GMO Facts and Fiction

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See if you know how many of these GMO “facts” are right.

Brian Dunningby Brian Dunning via skeptoid

No matter how many articles are published detailing how and why genetically engineered crops are safe, misinformation always seems to reign. Anti-biotech activists persist in charging GMO crops (Genetically Modified Organisms) with just about every crime against humanity, ethics, and science. Although Monsanto is the company drawing nearly 100% of the flak from anti-biotech activists and is probably the only genetic engineering company known to most people,gmo-labeling_2_150px it’s actually only one of the six biggest companies that develop GMO crops. The others are DuPont-Pioneer, Syngenta, Dow Agrosciences, BASF, and Bayer Cropscience. Beyond the big six, about 20 other smaller companies located all around the world are also in the business. But don’t expect to go down to the local nursery and find seeds branded with these names: like most manufacturers, they all sell under a variety of more customer-friendly brands. Monsanto, the market leader among the big six, sells 15 different brands, each tailored to specific products or regions. What happens to all these brands of seeds that get bought, sown, and reaped? See if you can guess all of these “fact or fiction” choices right, starting with:

Supermarkets are full of GMO foods.

True, but mostly as ingredients in prepared food. About 85% of three major food crops grown in the US — corn, soy, and cotton — are GMO. Most of the produce you buy (corn and soybeans being the only real notable exceptions) are currently not GMO. Another exception is the papaya. Most of the papayas available in the United States come from Hawaii, where the ringspot virus decimated the species in the mid 1990s. But in 1998, a crop scientist found a way to insert a single ringspot gene into the papaya, thus conferring natural immunization; and now the Hawaiian papaya flourish.

But beyond those three examples from the produce aisle, it’s pretty hard to find a prepared food product that contains no corn, soy, or cottonseed products, so the answer is yes. If you live in the Americas, you’ve been eating a lot of GMO food from the supermarket for the past several decades.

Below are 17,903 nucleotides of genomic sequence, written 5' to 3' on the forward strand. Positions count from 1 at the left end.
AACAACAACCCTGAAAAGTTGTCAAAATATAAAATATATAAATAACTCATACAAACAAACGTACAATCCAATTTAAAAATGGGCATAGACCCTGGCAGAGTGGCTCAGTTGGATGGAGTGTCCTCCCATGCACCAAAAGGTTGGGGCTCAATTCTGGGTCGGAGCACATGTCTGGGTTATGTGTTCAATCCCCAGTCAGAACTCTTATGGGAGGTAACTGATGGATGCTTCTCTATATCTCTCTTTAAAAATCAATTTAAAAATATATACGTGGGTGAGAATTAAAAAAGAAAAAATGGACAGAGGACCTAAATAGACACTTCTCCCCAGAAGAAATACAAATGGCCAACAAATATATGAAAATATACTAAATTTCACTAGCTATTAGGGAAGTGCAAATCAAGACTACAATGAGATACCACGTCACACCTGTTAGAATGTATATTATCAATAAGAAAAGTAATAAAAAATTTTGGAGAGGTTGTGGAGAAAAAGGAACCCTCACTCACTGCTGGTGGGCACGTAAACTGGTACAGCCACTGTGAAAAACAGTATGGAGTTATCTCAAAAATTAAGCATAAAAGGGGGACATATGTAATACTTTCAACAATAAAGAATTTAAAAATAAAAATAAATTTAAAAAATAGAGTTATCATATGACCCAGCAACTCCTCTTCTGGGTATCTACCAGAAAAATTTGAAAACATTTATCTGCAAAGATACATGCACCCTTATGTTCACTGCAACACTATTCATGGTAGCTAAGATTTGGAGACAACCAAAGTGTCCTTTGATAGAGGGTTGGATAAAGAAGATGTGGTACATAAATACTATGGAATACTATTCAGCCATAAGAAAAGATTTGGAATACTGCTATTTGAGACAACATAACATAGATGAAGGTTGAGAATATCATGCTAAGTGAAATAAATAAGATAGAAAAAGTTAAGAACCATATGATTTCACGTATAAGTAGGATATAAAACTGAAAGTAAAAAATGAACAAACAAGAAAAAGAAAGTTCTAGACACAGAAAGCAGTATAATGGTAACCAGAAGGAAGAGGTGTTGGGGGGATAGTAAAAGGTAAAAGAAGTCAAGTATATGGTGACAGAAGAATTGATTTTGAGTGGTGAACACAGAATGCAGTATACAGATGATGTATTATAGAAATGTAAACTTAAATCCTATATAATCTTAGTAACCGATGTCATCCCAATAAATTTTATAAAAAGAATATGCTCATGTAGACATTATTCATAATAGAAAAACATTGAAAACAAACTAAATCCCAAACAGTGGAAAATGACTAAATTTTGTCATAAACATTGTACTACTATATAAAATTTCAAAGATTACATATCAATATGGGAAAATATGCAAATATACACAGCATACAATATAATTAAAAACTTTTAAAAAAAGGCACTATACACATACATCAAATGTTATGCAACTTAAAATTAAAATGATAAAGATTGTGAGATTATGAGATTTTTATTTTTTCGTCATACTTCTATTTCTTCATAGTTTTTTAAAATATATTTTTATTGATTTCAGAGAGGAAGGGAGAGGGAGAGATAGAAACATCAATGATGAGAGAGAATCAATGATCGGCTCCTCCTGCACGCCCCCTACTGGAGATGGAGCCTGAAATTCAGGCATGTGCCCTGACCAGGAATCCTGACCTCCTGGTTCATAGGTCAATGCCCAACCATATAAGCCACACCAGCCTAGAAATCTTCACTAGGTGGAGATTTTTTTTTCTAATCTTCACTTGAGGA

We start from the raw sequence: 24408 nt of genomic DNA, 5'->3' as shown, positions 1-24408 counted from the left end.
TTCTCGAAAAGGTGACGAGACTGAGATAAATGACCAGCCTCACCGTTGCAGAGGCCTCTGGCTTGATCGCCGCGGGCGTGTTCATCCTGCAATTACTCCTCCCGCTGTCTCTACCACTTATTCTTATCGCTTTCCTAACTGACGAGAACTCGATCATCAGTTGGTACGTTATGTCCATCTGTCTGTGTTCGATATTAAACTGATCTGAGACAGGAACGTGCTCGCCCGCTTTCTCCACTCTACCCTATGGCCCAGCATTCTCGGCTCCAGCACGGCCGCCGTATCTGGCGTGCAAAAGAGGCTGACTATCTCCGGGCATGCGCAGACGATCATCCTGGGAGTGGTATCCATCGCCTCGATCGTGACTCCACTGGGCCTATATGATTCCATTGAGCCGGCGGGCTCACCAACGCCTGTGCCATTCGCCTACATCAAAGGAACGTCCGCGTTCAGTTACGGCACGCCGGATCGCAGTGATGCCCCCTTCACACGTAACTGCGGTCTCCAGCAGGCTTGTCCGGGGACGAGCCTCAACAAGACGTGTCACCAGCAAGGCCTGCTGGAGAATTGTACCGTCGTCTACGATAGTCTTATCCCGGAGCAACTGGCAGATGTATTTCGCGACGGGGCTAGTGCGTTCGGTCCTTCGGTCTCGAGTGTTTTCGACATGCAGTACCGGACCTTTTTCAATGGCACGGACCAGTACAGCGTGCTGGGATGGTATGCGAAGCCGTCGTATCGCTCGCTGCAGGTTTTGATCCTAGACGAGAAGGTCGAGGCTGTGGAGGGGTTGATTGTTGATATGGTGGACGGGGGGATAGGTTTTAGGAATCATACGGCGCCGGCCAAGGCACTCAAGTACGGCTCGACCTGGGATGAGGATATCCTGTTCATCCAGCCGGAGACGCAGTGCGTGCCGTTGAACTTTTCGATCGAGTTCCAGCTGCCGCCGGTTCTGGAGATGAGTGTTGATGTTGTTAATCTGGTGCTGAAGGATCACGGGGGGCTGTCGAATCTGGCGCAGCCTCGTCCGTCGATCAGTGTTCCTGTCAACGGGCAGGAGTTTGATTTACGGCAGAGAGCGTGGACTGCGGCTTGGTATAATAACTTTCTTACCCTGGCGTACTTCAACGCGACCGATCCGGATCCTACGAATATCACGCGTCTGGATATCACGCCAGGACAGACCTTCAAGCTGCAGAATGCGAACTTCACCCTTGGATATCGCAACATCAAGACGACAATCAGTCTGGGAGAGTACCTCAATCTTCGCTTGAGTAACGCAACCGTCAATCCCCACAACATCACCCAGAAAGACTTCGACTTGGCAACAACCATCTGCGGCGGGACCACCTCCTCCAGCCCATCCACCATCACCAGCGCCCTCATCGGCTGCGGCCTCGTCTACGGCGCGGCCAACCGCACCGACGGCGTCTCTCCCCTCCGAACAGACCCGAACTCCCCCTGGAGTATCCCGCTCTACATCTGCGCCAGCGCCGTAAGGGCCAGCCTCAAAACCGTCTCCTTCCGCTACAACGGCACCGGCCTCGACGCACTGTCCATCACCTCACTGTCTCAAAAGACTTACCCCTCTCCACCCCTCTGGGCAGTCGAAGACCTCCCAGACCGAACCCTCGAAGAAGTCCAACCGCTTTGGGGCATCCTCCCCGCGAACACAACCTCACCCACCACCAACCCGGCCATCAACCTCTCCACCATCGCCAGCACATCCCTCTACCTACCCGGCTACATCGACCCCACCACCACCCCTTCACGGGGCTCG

GMO leads to monoculture.

False. Supply and demand is what leads to monoculture, and that’s got nothing to do with GMOs. Monoculture is when you plant the same crop over and over again in the same field, without rotating. GMO killer tomato_200pxRotating crops naturally prevents the most common pathogen and pest antagonists to gain a foothold on any particular crop, and keeps the soil as healthy as practical. Farmers have understood the benefits of crop rotation since at least 6000 BCE. If there was an equal demand for corn, soy, and cotton, farmers would be able to rotate perfectly and everything would be hunky dory.

Sadly that’s not the case. In 2011, the United States had 84 million acres of corn; 74 million acres of soybeans, 56 million acres of hay, 46 million acres of wheat, but only 10 million acres of cotton. So many products, both food and industrial, come from these, but the acreage needed from each is so disparate that crop rotation is often problematic. Further complicating it is that each crop grows best in a specific climate zone and soil. It’s really, really hard to find two or more crops that are both in equal demand and that will grow well on any given farm’s ecology.

Three of these top five crops are mostly genetically engineered varieties. But as we can see, this has nothing to do with the problems of monoculture or the farmer’s ability to rotate.

GMO crops contain genes from jellyfish and other animals.

False. There have never been any GMO crops brought to market that contained any animal genes. But it’s not necessarily for lack of trying. In many parts of the world, crops can freeze and get destroyed. So one thing researchers have tried is to give them some genes that confer antifreeze abilities in the winter flounder, a fish that can survive sub-freezing temperature. These genes express a protein (found in many plants, animals, fungi, and bacteria) that binds to small ice crystals, preventing them from becoming larger ice crystals that can damage cells. Although it would be great if we could give fruit and vegetable orchards this same ability, so far it hasn’t worked. This is why genetic engineers are always going to be busy: for every one project that succeeds, a hundred fail.

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